The affordable housing and tenants’ rights advocates are also opposed to Airbnb because selected landlords are converting apartments to short-term rentals, depleting the supply and causing already high rents to increase. This may force many displaced and already rent burdened tenants into even more over-crowded apartments or onto the harsh streets of LA.
The budgeted revenue assumes that there will be no change in the existing policy. But the City Administrative Officer estimated that if the Airbnb hosts were limited to one property and if the annual number of nights booked is capped at 180, then revenue would drop from 46%, from $33.7 million to $18.2 million, a swing of $15.5 million.
Several organizations such as Keep Neighborhoods First are proposing a 60-day cap that they argue will allow for true home sharing and preserve affordable housing by limiting the incentive for landlords to enter the short term rental market. But this cap may further reduce revenues for the City.
The Planning and Land Use Management Committee chaired by Jose Huizar is expected to consider the Home Sharing Ordinance that will pit the financial interests of the City and Airbnb and its hosts against quality of life interests of homeowners and apartment renters, the hotel industry and their unions, and rent burdened tenants and their advocates.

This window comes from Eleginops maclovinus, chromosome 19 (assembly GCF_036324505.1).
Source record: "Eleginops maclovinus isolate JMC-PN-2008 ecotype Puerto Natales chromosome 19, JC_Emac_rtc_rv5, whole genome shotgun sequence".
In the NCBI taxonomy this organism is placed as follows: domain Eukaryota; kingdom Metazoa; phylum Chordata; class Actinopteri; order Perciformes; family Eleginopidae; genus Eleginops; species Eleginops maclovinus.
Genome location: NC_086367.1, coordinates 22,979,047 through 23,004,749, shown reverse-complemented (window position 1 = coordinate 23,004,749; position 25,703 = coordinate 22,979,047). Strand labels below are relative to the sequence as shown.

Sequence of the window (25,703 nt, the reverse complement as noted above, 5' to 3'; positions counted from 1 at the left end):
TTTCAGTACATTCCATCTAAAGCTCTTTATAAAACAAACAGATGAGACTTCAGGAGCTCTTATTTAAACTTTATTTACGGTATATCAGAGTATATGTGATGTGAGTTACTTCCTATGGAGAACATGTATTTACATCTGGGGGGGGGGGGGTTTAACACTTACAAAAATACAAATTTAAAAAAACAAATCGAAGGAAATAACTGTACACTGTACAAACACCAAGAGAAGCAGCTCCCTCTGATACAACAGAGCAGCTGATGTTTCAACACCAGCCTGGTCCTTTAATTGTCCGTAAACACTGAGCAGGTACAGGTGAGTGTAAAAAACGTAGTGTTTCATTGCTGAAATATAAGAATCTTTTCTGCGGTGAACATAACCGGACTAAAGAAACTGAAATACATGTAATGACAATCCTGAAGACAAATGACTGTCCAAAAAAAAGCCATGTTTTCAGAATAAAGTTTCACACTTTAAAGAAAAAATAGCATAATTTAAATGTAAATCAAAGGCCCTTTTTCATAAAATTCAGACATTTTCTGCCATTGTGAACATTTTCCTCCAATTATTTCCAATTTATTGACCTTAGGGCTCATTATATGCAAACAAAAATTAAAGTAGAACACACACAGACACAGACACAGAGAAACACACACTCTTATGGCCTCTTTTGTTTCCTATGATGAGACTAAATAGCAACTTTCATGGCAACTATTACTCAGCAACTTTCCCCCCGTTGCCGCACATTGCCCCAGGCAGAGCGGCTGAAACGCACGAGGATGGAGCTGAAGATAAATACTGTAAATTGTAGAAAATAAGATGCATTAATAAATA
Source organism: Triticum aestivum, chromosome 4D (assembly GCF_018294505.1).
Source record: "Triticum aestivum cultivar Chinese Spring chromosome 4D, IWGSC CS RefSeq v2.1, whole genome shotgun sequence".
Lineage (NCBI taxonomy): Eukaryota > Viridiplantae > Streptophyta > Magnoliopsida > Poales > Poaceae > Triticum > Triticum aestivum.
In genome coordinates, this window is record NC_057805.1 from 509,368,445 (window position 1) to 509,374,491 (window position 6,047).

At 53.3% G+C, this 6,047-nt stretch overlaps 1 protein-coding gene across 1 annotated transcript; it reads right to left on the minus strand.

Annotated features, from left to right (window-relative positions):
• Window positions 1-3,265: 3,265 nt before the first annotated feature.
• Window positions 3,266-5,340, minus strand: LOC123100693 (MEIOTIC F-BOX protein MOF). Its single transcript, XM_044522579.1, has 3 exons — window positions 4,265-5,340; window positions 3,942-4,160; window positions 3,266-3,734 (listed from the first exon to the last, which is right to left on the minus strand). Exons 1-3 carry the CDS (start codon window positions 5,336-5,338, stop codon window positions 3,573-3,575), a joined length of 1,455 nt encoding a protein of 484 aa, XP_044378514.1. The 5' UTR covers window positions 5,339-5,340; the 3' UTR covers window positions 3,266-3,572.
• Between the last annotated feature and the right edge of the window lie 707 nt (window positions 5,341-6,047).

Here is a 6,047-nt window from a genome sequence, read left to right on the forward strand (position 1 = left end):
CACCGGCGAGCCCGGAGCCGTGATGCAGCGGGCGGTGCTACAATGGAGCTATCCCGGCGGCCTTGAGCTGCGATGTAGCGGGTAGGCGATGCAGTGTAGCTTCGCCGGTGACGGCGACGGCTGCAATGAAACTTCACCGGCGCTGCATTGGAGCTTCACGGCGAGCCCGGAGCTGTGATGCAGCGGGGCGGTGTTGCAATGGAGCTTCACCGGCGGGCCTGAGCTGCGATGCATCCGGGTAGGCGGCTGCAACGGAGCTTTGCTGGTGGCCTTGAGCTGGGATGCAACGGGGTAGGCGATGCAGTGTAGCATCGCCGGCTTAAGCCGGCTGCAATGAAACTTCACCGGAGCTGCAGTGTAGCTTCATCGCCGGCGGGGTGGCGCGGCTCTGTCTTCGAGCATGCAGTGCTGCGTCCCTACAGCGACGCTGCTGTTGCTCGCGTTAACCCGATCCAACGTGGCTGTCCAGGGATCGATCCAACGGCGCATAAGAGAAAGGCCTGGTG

More than likely, the money grubbing Mayor and City Council will put on a show and express their concerns, but the result will be that the Garcetti and the City Council will sell us out and go with the dough.
As a side note, overall revenues from the hotel tax are projected to increase by almost 7% to $282 million. This represents almost 5% of General Fund revenue. But this revenue estimate may be optimistic as international visitors, who spend more than twice as much as domestic tourists, may be turned off by the Trump Effect and the strong dollar.
By the way, the most dangerous place in Los Angeles is when you are between the campaign war chests of our Elected Elite and cash campaign contributions from real estate developers, leaders of the City’s unions, and other self-serving ring kissers such as Airbnb.
(Jack Humphreville writes LA Watchdog for CityWatch. He is the President of the DWP Advocacy Committee and is the Budget and DWP representative for the Greater Wilshire Neighborhood Council. He is a Neighborhood Council Budget Advocate. He can be reached at: firstname.lastname@example.org.)